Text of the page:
What does your radio listening day look like? A reader responds – Orange County Register

A few weeks ago I asked you what you think you would do if you could program a local station. Interestingly, many answers didn’t address that question, but instead reflected on radio listening habits, like this one I thought I’d share from reader Mike Foulger:

“I’m a big fan of AM-FM radio. My friends are like what you described in the last OC Register article on commercials. And as you point out, that’s what’s bugging me and turning me more to XM for music/talk radio.

“For AM, I want news, sports and talk radio. I just want opinion radio for the channels that say that, say KFI 640. But as you discussed, KNX 1070 is the only news channel, but they’re very opinionated and quirky and an arm of CBS news (at least in their bias ). ).

“Another issue you’ve covered in previous articles is the weak signal from some key stations. Like ESPN Sports (KSPN, 710 AM), which is barely audible in Orange County at night.

“But I think most of my frustrations you outlined. If I hear or get the gist of the damn Kars for Kids (charity) commercial, I’ll change channels and I may not come back. It’s like nails on a board to me.

“I like Mike Greenberg on KLAA (8:30) at 8am but rarely listen because I swear he has 45 minutes of commercials and the commercial breaks are 10 minutes.

“As I listened to more FM at work, supplemented by podcasts, I got bothered by too much repetition of the same music. I agree Go Country is great.

“My favorite station for my morning commute, other than Stuart Varney on Fox Business, is Full Ride on ESPNU with Chris Childers and Rick Neuheisel. Great stories, interviews and talks. Plus, how can you not like a show where an anchor is named the show pony and has the attention span of a mosquito. Many Thanks!”

clock radio question

“I read your article about HD tuners months ago. I called Sangean to discuss the features of the HDR-18 clock radio. I don’t know about computers but I would like to buy a good radio and your article says that Sangean is a good product for radios. Would you know if Sangean still sells this radio?” – GennyTyler

I’m a Sangean fan. They make some great radios for long distance reception and the HD radio tuners are well designed. At press time, the HDR-18 is still listed on Amazon as a current model with a price tag of around $150 and mostly positive reviews.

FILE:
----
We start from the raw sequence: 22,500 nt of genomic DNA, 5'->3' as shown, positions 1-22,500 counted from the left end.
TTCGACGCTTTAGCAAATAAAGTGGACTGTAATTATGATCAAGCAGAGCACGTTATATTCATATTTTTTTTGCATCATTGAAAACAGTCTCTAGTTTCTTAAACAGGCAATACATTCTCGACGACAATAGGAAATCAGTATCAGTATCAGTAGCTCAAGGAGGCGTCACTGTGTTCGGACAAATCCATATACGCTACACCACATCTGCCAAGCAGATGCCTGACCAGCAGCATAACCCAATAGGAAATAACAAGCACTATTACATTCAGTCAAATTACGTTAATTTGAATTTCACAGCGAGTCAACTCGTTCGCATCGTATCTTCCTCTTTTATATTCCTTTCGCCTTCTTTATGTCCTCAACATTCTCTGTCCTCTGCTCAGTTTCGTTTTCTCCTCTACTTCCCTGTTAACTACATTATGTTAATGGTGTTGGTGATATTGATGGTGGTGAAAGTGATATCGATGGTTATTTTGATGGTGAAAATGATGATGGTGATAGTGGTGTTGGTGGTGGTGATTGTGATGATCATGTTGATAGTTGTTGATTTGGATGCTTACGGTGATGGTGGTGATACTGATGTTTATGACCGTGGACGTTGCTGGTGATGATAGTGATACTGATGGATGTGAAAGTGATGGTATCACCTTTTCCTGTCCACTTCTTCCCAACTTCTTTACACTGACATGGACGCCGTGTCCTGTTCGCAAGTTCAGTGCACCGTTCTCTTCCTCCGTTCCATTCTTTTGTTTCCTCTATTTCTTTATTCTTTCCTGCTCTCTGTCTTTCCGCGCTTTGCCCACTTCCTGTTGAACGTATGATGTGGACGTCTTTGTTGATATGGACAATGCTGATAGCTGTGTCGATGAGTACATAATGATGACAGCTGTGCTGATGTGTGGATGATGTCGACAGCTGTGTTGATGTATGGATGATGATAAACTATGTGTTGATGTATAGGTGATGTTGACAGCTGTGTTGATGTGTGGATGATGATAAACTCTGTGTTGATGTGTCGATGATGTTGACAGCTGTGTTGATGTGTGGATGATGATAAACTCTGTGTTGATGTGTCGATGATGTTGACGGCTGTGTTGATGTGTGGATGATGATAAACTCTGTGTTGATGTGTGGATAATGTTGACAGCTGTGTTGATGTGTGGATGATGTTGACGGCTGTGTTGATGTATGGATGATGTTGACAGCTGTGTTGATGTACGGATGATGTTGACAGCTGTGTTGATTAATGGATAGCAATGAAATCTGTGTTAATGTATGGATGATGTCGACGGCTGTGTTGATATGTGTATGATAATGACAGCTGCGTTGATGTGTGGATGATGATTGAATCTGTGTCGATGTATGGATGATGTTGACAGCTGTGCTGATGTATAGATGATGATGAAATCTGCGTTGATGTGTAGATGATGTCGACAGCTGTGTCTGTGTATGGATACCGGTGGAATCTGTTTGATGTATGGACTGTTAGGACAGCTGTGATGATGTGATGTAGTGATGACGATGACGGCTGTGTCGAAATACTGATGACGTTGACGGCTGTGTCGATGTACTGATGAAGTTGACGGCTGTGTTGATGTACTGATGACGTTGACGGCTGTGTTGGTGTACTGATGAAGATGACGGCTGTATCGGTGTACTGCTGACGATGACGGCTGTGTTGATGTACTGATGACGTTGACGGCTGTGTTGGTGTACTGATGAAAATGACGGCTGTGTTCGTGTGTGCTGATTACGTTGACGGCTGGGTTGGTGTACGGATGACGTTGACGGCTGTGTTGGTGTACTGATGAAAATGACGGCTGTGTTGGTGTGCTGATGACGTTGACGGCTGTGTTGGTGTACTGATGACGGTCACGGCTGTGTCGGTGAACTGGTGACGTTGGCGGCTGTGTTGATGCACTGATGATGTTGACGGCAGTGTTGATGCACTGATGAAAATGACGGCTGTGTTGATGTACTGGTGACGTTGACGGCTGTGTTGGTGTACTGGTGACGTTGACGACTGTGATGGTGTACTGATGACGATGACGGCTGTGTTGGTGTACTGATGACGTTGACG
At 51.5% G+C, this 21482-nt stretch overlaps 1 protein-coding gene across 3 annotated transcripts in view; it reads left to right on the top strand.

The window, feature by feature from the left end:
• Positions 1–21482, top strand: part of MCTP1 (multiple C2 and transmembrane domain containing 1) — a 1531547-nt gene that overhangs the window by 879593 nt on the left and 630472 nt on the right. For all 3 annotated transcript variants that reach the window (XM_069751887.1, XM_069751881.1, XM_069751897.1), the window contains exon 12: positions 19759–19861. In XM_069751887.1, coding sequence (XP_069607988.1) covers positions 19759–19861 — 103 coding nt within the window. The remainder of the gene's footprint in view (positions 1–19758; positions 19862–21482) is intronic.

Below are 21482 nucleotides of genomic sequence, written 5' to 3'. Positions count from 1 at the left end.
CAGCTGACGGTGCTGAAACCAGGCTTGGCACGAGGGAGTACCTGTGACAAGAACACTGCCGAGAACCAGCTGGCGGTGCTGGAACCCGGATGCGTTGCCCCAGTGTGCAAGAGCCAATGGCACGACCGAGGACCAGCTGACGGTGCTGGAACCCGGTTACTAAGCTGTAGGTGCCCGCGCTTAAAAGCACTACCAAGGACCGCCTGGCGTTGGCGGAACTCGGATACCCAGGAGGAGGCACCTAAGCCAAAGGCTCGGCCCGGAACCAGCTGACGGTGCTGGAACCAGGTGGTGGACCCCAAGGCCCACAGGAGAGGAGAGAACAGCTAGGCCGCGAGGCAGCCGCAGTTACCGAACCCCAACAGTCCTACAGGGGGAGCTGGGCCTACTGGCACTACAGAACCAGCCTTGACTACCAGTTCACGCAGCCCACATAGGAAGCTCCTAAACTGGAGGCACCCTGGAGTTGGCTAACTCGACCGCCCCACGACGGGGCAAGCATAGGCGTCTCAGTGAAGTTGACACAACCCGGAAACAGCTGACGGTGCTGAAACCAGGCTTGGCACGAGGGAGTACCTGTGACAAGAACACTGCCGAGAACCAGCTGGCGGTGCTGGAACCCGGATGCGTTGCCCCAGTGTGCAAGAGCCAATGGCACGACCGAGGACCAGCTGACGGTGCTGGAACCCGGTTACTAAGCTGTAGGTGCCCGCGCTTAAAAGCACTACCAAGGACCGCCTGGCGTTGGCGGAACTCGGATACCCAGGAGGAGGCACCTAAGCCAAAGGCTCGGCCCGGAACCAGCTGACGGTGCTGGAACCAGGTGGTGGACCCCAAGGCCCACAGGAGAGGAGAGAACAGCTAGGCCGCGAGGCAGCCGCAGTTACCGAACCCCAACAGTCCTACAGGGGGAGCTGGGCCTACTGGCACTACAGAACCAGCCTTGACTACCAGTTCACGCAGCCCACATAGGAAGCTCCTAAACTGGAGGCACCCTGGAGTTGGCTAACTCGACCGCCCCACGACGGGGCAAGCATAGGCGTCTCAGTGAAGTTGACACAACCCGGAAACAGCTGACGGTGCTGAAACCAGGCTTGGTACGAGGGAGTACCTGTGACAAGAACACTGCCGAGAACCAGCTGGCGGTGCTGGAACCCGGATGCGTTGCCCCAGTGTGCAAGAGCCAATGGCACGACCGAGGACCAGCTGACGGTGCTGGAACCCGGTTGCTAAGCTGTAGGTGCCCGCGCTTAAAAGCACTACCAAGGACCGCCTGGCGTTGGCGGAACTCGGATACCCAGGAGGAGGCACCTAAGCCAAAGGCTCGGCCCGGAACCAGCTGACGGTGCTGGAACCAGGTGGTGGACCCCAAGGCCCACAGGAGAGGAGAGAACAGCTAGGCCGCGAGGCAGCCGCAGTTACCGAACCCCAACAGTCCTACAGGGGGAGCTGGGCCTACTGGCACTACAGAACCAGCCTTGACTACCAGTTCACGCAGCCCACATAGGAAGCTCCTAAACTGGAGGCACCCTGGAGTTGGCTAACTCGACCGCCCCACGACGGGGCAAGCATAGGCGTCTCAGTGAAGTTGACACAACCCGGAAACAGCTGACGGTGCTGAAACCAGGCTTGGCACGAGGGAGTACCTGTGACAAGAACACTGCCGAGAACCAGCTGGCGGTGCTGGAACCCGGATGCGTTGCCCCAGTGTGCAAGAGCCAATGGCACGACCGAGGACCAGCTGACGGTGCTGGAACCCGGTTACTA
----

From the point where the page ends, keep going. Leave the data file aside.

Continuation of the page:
HD Radio is the United States’ legal digital broadcasting system that broadcasts a digital stream along with the regular analog signal that regular radios can receive. The HD radio tuner decodes the stream, providing additional channels on many FM stations and arguably better sound on AM and FM stations broadcasting in HD.

The problem is that few AM stations still use the HD system and FM reception is often patchy at home without an outside antenna. While in the past I would have recommended looking into it, I now think smart speakers and smartphones with apps are the better way to go. Almost all AM and FM stations (including the additional channels) stream their signals over the internet, and in most cases the apps actually work better.

That being said, this is considered a good radio with great sound and a good – albeit potentially too bright at night in a bedroom – display. It also has dual alarms and can play stereo sound through the headphone jack. So if you are looking for a table radio or a radio alarm clock, you should think about it.

Stream oldies

I’ll be doing a full ratings analysis next month when the September Nielsens are released, but I found something quite impressive that has evolved over time and has come to the fore even more in recent months: streaming radio, especially when it’s about oldies, uh, classic rock or whatever oldie stations like to call themselves these days.

https://www.ocregister.com/2022/10/03/what-is-your-radio-listening-day-like-a-reader-responds/ What does your radio listening day look like? A reader responds – Orange County Register

Adam Bradshaw

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